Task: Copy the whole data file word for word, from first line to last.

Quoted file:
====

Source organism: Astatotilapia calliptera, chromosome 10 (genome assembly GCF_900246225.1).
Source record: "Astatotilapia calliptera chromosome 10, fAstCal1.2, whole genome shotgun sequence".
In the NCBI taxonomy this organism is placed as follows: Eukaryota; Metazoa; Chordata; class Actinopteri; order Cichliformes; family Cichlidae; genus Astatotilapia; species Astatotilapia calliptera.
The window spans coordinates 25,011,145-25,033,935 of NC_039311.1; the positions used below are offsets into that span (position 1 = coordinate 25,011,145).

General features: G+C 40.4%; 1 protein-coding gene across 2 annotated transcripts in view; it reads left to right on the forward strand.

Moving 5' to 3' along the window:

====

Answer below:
Source organism: Astatotilapia calliptera, chromosome 10 (genome assembly GCF_900246225.1).
Source record: "Astatotilapia calliptera chromosome 10, fAstCal1.2, whole genome shotgun sequence".
In the NCBI taxonomy this organism is placed as follows: Eukaryota; Metazoa; Chordata; class Actinopteri; order Cichliformes; family Cichlidae; genus Astatotilapia; species Astatotilapia calliptera.
The window spans coordinates 25,011,145-25,033,935 of NC_039311.1; the positions used below are offsets into that span (position 1 = coordinate 25,011,145).

General features: G+C 40.4%; 1 protein-coding gene across 2 annotated transcripts in view; it reads left to right on the forward strand.

Moving 5' to 3' along the window: